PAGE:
Are interest rates going up or down? I must admit I was a bit confused hearing that farmers should prepare for higher interest rates on their loans and lines of credit even though federal reserve banks, including the Bank of Canada, were lowering their rates. A TD Economics report from November called “2009 Prospects for Canadian Agriculture,” forecasts a 50-basis-point drop in the Bank of Canada rate before the end of 2008. That would put the bank rate at 1.75 per cent. So why then would the cost of credit go up?
The reason, states the TD report, is because financial institutions have to pay more for their credit, and they pass that along to customers. “The bankers acceptance (BA) rate is the cost to financial institutions of raising cash. In recent months, the prime lending rate has declined as the Bank of Canada cut rates, but the BA rate has not fallen in tandem. Canada’s largest lenders take in deposits and make loans, but the loans are greater than the deposits. The difference must be financed in international markets, which are currently demanding elevated interest rates and impairing profitability.”
The TD report adds that, “The strains on credit markets are expected to recede as 2009 progresses, supported by efforts by world central banks and governments to boost liquidity, backstop inter-bank lending and lower short-term interest rates.”
what to do until then
David Kohl, Virginia Tech prof and a regular speaker on farm business management, says good farm managers who have a strong relationship with their banks will have to jump through a few more hoops, but they should get the credit they need. Everyone else, he says, could be in a cash crunch in the spring if they don’t take steps now to shore up credit.
In his Canadian Farm Business Management Council webinar presentation in November, Kohl explained what banks want in an ideal client. For example, they want a debt to asset ratio of 40 per cent or less. And they want operational expenditures to be 70 per cent (or less) of revenue. Banks use these and all kinds of “metrics” to help them assess the health of a business. Healthy businesses get more credit and better rates.
To get a bankers view on these metrics, I talked to Bob Funk, vice president of agricultural services with Scotiabank in Toronto. The first thing he says is that “metrics are guidelines, not hurdles.” If you run the numbers for your own farm and you don’t meet the standards that Kohl describes, it doesn’t mean you’ll be flat out refused for a line of credit. The bank could instead arrange terms to suit your individual situation.
Funk encourages farmers to talk with their lender or financial advisor to get a good handle on their own ratios. “Ask what the numbers mean and how does the result position the business,” Funk says. He also notes that metrics are different for each sector (grains versus cattle, for example), and each farm within a sector is assessed on its individual merits. Some farmers drive better revenues. Some are better at managing costs, he says.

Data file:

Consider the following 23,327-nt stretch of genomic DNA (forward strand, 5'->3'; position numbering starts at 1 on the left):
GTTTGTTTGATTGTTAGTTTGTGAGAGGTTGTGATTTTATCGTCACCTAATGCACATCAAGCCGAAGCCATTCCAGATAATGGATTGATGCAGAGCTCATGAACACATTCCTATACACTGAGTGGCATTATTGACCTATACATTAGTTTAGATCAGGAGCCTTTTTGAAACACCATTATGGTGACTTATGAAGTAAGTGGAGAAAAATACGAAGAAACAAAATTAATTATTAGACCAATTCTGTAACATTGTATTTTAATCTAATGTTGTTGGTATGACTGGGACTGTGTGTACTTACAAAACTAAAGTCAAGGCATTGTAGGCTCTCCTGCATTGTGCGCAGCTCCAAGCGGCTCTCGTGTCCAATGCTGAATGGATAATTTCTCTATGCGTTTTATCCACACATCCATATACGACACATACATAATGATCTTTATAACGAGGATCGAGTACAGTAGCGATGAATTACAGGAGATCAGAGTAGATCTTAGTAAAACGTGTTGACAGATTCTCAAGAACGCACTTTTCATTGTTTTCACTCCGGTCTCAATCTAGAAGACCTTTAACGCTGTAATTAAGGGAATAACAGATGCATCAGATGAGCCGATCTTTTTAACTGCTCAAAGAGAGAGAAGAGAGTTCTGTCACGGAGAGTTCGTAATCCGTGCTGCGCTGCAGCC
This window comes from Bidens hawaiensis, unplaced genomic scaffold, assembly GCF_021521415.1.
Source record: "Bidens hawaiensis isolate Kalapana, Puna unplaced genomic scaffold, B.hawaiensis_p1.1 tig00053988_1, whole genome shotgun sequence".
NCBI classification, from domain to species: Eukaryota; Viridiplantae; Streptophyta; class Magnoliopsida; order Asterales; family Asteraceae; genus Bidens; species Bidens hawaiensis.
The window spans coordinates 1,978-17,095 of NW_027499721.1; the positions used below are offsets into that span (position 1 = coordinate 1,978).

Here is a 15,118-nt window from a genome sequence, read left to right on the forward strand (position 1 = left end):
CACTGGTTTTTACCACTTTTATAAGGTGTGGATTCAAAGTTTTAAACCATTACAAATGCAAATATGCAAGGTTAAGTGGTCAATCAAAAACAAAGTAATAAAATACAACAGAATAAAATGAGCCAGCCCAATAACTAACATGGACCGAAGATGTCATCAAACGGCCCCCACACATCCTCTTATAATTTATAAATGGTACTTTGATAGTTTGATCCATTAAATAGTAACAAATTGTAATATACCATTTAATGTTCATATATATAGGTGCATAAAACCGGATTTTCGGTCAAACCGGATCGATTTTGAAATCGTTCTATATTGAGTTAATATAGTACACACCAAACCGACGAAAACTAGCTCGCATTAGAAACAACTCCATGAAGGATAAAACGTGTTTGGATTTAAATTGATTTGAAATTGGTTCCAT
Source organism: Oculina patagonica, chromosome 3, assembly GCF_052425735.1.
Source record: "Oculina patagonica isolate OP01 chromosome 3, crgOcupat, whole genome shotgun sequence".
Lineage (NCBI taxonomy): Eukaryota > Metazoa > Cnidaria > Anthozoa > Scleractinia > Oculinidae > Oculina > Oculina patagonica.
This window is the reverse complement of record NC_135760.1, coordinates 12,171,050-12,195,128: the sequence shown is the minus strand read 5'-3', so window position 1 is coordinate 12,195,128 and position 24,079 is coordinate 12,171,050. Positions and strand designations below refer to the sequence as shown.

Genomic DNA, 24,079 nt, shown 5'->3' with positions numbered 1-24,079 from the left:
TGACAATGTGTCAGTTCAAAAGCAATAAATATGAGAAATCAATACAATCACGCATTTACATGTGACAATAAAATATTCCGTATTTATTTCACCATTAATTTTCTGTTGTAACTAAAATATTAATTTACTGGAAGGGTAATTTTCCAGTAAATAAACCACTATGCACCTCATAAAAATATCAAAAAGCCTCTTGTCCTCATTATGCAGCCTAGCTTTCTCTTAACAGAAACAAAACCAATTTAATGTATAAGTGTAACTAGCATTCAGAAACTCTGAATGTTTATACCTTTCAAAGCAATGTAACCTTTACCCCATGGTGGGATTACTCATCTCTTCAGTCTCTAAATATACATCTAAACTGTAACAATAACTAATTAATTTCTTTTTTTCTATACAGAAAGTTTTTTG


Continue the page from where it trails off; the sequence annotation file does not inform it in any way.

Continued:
When asked if credit is tighter for farmers, Funk says: “The Canadian financial industry is in pretty good shape. I’m very comfortable in saying that Scotiabank will stand by our clients. You don’t have to be afraid of us shutting off the taps.”
It’s worth asking your own banker the same question.
view from ground level
Finally, I asked Robin Christian Blythe, account manager with a financial institution in northwest Manitoba, if credit was harder to get and more expensive for her clients. She wrote an article to explain how even small-town banks and credit unions have to deal with fallout from global credit shortages. You can read it below.
“the tractor in the haystack” Book launch
Grainews writer Scott Garvey has a new book called, “The Tractor in the Haystack.” It’s a collection of stories from old-tractor hunters around the world. “Each segment focuses on a hunt for a particular old tractor. Some are intentional hunts for a particular machine while others are accidental finds,” Scott says. “I managed to get stories from Canada, the U. S., England, New Zealand and Italy.” The book has photos of these tractors as they were pulled out of collapsed sheds, overgrown brush or some other place, Scott says. Ask for the book at your favourite bookstore or order it online. I know for sure that McNally Robinson carries it.
tell me about your drill
Have you modified or custom-ordered your drill to give you the seed placement, fertilizer placement and row spacing you want? Would you write a short note and tell us what you did and why? Take a photo, too. I’m putting together a collection of drill tips for an upcoming Grainews, and I’d like lots of input from farmers. Please contact me using the phone number or e-mail address at the left.
We bought a 32-foot string of solar-powered LED Christmas lights. They are Noma brand from Canadian Tire. The box says one day of sunshine will provide three nights of light. A built-in sensor and timer turns the lights on when it gets dark and turns them off six hours later. Great idea!
Unfortunately, early November was cloudy for days on end. In the first week the lights came on only two nights, and they were pretty dim. While the concept of remote power is great for trees far from a plug in, the system only works when it’s sunny. Go figure.